This is why initiatives like the AMR Action Fund and CARB-X are funding riskier ideas and late-stage drug development.

“In the CARB-X therapeutic portfolio, all but two – I think it’s 36 out of 38 as of today – are either entirely new classes that have never before been approved in humans, entirely new classes, entirely new mechanisms of action, or entirely new approaches altogether that are even beyond the category of classes, or some combination,” Outterson said.

The AMR Action Fund will focus its investment on helping companies get to the finish line.   

“As you get to the place where you need to do a big Phase II and Phase III registration study, your need for capital only increases exponentially. That’s really been where things have fallen apart and there’s been a dearth of capital. Our intention is really to focus on that space, to provide the capital that is absent there and to bring drugs to the market,” Skinner said.

Governments across the globe are also working to bridge the gap and are currently being led by the United Kingdom’s Pilot Antibiotic Subscription Model.  

Under what is being dubbed the “Netflix model”, the National Health Service (NHS) will pay two pharmaceutical companies upfront for access to antibiotics. The model attempts to overcome the uneven market proposition by funding R&D regardless of whether the country needs the antibiotic right away, or they remain in a stockpile.

“We have to change the way we pay for antibiotics. What they’re doing in England is I think the best example in the world of how to do that correctly,” stated Outterson.

In December 2020, the NHS revealed the first two recently approved antimicrobial drugs purchased under the plan: cefiderocol (Fetcroja) manufactured by Japanese pharmaceutical company, Shionogi Inc., and ceftazidime with avibactam (Zavicefta), manufactured by Pfizer.

On November 25, the European Commission announced the Pharmaceutical Strategy for Europe, and stated the need to address AMR as a flagship initiative.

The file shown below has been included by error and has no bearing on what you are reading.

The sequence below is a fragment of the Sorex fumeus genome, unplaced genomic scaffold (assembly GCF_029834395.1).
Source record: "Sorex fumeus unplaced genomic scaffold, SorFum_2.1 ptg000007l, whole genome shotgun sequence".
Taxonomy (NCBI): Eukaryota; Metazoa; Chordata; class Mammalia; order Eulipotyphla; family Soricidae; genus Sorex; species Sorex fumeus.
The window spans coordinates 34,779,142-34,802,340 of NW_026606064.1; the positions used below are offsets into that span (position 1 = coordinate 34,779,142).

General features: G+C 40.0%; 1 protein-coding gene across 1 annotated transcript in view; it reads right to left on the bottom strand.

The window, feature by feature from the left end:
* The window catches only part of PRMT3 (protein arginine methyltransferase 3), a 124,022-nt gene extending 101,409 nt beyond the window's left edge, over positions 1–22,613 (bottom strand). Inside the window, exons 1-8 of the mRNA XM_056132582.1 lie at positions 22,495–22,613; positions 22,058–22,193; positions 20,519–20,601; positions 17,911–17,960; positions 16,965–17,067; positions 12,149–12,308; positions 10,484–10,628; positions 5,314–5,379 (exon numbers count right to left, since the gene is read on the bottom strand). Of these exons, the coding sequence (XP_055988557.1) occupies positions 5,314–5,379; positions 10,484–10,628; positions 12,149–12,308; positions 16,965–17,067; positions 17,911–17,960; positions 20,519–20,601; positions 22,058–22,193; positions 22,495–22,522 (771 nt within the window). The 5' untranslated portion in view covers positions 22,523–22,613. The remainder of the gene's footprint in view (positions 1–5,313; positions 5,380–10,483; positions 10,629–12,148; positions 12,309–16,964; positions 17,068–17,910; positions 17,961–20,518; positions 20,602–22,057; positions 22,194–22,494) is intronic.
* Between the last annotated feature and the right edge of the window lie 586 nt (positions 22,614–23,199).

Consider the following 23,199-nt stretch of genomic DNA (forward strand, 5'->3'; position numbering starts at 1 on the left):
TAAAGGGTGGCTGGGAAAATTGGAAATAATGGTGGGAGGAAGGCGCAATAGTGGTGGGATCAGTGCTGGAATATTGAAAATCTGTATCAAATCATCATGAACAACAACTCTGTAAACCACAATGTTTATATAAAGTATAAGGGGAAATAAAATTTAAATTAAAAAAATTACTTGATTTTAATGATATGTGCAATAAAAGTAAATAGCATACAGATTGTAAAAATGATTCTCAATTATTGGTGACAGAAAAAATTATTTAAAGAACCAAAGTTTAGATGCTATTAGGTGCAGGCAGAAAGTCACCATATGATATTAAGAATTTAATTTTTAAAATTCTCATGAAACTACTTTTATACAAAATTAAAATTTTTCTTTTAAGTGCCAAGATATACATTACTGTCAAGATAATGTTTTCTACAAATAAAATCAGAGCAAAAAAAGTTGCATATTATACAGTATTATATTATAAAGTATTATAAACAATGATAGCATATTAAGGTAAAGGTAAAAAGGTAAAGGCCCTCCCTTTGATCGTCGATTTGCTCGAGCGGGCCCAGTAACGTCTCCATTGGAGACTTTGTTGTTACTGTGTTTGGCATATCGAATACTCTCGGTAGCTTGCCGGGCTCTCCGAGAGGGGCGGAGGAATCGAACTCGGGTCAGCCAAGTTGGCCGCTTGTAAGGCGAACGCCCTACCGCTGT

“They are setting up three flagships. The first one is that they are trying to set up a pilot…that will try to cover R&D up to procurement, to have some kind of incentives to help the market, which means that you enter some kind of process, interaction with the European Commission and member states, with a product in development and you are supported all the way through market uptake,” said Frederic Peyrane, a coordinator with the Biotech companies in Europe combating AntiMicrobial Resistance (BEAM) Alliance.

Florence Sejourne, President of BEAM Alliance and CEO of Da Volterra, a clinical-stage biotech company in France developing novel therapeutics to preserve the microbiome, referenced a COVID-19 connection, with all 27 EU member states banding together to negotiate the purchase of a vaccine.

“COVID for Europe, was really determining for that movement because it’s the first time we bought products altogether, vaccines. COVID forced us to work collectively for a health care need, and that’s the beginning of why they’re now trying to work more collectively for all those infectious risks. AMR is benefiting from such a movement,” said Sejourne.

Policy makers in the US are also taking action to overhaul the antibiotics market. The PASTEUR Act, named after the famous microbiologist, Louis Pasteur, is a bipartisan bill that aims to limit the increase and spread of resistant infections. It was introduced in the Senate in September 2020 by Senator Michael Bennet (D-CO) and Senator Todd Young (R-IN), and in the house in December by Congressional Rep. Mike Doyle (D-PA) and Rep. Drew Ferguson (R-GA).

The approach would be similar to the UK subscription model, providing federal funds and a predictable return on investment to companies developing innovative antibiotics based only on their usefulness to public health. According to Outterson, the bill will be reintroduced this month. 

While he is appreciative of the impressive collective investment in the AMR Action Fund, Outterson issues this warning:

“People should understand that this is a one-off event. If the Action fund loses money or grinds down to zero because we don’t fix the way that we pay for antibiotics, this will be the last money we’ll ever see from any private investor in this field. They’re trying something, but if this doesn’t work, then we’re cooked.”